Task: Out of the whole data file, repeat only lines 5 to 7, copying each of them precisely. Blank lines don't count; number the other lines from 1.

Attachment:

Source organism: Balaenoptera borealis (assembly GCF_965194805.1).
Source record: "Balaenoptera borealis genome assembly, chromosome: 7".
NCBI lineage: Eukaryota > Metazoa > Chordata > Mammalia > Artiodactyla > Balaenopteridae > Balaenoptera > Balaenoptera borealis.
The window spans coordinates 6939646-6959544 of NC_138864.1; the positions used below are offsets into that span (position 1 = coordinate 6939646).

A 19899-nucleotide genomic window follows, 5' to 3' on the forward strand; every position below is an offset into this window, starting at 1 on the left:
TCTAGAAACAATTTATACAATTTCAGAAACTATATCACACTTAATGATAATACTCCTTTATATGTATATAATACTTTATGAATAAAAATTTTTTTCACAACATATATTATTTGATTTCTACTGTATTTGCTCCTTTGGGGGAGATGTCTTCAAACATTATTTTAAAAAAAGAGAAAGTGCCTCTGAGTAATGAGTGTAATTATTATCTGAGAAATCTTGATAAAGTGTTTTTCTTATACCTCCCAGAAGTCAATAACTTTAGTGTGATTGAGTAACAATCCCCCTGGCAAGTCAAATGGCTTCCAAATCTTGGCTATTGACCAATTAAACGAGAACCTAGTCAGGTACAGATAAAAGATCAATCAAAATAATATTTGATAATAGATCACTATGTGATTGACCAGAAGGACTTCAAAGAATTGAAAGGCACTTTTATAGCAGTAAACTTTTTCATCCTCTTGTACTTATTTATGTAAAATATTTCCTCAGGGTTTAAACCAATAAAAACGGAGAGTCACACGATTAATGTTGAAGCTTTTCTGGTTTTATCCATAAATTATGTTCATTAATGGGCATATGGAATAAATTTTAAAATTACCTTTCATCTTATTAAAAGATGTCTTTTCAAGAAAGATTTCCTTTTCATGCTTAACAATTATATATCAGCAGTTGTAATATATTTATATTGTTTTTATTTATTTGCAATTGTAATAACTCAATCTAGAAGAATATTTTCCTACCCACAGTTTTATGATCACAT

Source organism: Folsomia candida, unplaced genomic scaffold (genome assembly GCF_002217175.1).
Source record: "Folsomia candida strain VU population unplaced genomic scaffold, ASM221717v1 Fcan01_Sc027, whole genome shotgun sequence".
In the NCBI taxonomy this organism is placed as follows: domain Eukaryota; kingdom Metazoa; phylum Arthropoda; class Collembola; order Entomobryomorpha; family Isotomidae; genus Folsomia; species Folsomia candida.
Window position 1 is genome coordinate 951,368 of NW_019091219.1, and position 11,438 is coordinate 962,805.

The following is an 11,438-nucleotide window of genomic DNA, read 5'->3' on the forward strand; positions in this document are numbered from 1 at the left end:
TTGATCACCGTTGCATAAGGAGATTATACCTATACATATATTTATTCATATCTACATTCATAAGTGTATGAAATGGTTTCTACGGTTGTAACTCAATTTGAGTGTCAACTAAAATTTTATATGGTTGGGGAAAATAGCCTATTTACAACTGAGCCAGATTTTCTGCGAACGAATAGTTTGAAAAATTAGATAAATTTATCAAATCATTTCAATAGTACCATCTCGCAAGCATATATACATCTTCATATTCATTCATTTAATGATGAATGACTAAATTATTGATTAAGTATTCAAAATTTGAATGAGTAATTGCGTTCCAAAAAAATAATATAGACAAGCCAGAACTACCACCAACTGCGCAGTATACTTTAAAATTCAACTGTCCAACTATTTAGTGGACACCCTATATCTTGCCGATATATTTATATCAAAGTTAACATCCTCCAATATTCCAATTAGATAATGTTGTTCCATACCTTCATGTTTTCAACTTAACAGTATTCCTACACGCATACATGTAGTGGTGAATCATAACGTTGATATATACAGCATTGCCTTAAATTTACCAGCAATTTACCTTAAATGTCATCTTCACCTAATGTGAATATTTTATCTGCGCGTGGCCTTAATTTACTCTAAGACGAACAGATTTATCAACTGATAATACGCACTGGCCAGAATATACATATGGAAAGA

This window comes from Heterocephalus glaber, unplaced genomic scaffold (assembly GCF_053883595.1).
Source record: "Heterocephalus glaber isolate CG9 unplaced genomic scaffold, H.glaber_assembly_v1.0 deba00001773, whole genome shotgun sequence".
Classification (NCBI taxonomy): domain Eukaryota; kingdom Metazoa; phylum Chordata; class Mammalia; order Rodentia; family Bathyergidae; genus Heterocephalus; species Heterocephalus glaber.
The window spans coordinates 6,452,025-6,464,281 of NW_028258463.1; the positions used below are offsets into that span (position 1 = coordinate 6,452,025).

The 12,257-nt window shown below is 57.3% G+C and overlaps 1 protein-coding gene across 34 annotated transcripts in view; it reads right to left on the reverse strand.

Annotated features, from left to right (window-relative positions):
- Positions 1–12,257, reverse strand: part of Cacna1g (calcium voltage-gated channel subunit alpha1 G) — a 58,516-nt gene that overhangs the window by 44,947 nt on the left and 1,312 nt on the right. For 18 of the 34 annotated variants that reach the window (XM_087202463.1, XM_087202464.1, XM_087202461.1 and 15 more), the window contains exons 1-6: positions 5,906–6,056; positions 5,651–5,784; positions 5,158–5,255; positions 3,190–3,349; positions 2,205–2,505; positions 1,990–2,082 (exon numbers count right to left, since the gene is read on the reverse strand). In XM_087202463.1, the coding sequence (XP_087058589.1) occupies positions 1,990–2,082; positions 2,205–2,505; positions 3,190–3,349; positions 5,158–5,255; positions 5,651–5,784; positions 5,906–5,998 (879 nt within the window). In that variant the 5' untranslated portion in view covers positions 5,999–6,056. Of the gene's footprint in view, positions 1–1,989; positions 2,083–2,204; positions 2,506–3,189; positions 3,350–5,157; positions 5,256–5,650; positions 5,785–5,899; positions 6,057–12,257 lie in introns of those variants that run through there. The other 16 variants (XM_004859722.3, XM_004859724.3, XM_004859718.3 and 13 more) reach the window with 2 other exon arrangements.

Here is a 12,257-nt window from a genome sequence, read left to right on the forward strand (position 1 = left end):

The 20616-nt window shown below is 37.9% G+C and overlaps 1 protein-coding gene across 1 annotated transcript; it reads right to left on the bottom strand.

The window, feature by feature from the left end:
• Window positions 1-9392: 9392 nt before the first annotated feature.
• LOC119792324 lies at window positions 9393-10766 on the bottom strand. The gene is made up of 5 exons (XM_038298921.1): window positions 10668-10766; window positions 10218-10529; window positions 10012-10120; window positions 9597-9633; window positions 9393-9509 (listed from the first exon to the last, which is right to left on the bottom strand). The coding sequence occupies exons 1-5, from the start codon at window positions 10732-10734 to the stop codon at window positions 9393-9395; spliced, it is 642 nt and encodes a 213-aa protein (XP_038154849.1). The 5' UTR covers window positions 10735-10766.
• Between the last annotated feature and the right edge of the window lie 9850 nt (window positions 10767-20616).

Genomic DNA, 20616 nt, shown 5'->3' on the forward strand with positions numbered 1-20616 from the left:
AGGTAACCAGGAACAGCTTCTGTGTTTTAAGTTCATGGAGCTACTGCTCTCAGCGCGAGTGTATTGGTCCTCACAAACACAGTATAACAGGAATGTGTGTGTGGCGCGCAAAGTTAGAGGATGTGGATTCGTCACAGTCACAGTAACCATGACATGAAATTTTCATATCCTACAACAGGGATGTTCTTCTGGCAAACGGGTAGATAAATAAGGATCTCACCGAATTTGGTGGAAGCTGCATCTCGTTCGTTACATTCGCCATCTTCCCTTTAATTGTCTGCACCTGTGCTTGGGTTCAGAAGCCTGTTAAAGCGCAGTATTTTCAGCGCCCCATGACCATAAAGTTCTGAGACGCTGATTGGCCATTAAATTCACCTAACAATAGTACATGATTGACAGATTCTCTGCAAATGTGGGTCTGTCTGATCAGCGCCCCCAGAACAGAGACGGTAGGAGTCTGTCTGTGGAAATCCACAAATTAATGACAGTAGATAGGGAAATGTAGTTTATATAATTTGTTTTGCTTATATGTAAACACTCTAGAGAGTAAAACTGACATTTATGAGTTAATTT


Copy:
A 19899-nucleotide genomic window follows, 5' to 3' on the forward strand; every position below is an offset into this window, starting at 1 on the left:
TCTAGAAACAATTTATACAATTTCAGAAACTATATCACACTTAATGATAATACTCCTTTATATGTATATAATACTTTATGAATAAAAATTTTTTTCACAACATATATTATTTGATTTCTACTGTATTTGCTCCTTTGGGGGAGATGTCTTCAAACATTATTTTAAAAAAAGAGAAAGTGCCTCTGAGTAATGAGTGTAATTATTATCTGAGAAATCTTGATAAAGTGTTTTTCTTATACCTCCCAGAAGTCAATAACTTTAGTGTGATTGAGTAACAATCCCCCTGGCAAGTCAAATGGCTTCCAAATCTTGGCTATTGACCAATTAAACGAGAACCTAGTCAGGTACAGATAAAAGATCAATCAAAATAATATTTGATAATAGATCACTATGTGATTGACCAGAAGGACTTCAAAGAATTGAAAGGCACTTTTATAGCAGTAAACTTTTTCATCCTCTTGTACTTATTTATGTAAAATATTTCCTCAGGGTTTAAACCAATAAAAACGGAGAGTCACACGATTAATGTTGAAGCTTTTCTGGTTTTATCCATAAATTATGTTCATTAATGGGCATATGGAATAAATTTTAAAATTACCTTTCATCTTATTAAAAGATGTCTTTTCAAGAAAGATTTCCTTTTCATGCTTAACAATTATATATCAGCAGTTGTAATATATTTATATTGTTTTTATTTATTTGCAATTGTAATAACTCAATCTAGAAGAATATTTTCCTACCCACAGTTTTATGATCACAT

Source organism: Folsomia candida, unplaced genomic scaffold (genome assembly GCF_002217175.1).